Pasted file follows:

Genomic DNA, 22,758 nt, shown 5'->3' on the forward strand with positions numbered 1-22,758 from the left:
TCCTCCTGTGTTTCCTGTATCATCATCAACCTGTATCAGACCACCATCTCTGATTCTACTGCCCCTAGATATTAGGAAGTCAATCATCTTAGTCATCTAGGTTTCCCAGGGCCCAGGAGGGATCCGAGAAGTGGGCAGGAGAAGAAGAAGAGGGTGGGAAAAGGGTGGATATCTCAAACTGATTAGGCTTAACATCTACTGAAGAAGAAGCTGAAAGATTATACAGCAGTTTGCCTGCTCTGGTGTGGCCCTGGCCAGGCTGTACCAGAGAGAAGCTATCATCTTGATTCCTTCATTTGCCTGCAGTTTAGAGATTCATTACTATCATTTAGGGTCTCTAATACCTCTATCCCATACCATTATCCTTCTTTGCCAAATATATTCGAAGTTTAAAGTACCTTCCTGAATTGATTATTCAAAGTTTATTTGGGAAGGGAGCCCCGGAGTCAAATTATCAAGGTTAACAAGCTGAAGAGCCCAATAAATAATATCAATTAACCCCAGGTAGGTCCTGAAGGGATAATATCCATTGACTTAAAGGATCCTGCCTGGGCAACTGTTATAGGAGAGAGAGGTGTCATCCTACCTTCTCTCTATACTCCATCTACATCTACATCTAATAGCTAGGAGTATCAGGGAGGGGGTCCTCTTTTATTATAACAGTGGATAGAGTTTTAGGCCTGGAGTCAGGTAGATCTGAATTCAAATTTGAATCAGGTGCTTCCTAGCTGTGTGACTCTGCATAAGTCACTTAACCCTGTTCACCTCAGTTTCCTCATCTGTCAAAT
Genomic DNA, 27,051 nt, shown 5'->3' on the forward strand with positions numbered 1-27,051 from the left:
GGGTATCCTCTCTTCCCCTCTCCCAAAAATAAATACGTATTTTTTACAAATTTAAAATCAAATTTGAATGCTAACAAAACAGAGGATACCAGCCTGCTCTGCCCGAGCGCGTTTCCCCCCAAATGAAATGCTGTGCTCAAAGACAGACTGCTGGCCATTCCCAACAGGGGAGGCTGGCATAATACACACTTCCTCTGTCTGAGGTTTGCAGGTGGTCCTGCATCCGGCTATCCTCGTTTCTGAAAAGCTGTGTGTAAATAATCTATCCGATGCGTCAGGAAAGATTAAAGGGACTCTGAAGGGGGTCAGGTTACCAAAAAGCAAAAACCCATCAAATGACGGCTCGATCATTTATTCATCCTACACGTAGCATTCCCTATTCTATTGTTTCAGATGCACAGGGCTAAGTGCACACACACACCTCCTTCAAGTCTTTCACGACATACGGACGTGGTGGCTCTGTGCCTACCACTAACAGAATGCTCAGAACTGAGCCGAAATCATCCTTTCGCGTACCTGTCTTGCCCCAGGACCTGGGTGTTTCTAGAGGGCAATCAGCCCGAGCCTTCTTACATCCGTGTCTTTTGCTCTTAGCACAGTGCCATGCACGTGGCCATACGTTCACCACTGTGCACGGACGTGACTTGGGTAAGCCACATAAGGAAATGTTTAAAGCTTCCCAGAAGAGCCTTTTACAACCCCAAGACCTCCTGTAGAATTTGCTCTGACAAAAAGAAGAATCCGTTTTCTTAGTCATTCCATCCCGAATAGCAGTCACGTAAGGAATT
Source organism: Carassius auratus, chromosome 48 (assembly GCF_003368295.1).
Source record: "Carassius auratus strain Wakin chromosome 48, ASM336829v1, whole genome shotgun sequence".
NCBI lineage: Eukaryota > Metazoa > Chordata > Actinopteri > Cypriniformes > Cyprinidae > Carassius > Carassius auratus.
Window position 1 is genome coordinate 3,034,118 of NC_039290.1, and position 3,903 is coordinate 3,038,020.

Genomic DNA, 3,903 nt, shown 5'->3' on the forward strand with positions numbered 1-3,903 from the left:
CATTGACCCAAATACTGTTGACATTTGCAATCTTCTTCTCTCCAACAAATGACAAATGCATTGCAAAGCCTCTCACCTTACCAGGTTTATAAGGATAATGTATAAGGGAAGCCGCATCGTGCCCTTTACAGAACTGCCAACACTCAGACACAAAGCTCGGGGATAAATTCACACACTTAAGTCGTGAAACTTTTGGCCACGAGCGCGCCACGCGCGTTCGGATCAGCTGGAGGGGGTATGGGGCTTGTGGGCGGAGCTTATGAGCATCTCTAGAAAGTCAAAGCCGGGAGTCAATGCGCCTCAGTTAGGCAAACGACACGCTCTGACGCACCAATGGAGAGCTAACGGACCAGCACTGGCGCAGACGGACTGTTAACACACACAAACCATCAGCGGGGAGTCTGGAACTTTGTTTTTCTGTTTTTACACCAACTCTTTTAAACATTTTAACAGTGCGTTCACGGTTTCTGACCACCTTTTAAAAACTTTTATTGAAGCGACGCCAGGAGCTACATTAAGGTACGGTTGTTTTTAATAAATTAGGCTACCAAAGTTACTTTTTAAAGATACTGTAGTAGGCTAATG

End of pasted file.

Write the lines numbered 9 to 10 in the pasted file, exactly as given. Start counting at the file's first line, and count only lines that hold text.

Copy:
Genomic DNA, 3,903 nt, shown 5'->3' on the forward strand with positions numbered 1-3,903 from the left:
CATTGACCCAAATACTGTTGACATTTGCAATCTTCTTCTCTCCAACAAATGACAAATGCATTGCAAAGCCTCTCACCTTACCAGGTTTATAAGGATAATGTATAAGGGAAGCCGCATCGTGCCCTTTACAGAACTGCCAACACTCAGACACAAAGCTCGGGGATAAATTCACACACTTAAGTCGTGAAACTTTTGGCCACGAGCGCGCCACGCGCGTTCGGATCAGCTGGAGGGGGTATGGGGCTTGTGGGCGGAGCTTATGAGCATCTCTAGAAAGTCAAAGCCGGGAGTCAATGCGCCTCAGTTAGGCAAACGACACGCTCTGACGCACCAATGGAGAGCTAACGGACCAGCACTGGCGCAGACGGACTGTTAACACACACAAACCATCAGCGGGGAGTCTGGAACTTTGTTTTTCTGTTTTTACACCAACTCTTTTAAACATTTTAACAGTGCGTTCACGGTTTCTGACCACCTTTTAAAAACTTTTATTGAAGCGACGCCAGGAGCTACATTAAGGTACGGTTGTTTTTAATAAATTAGGCTACCAAAGTTACTTTTTAAAGATACTGTAGTAGGCTAATG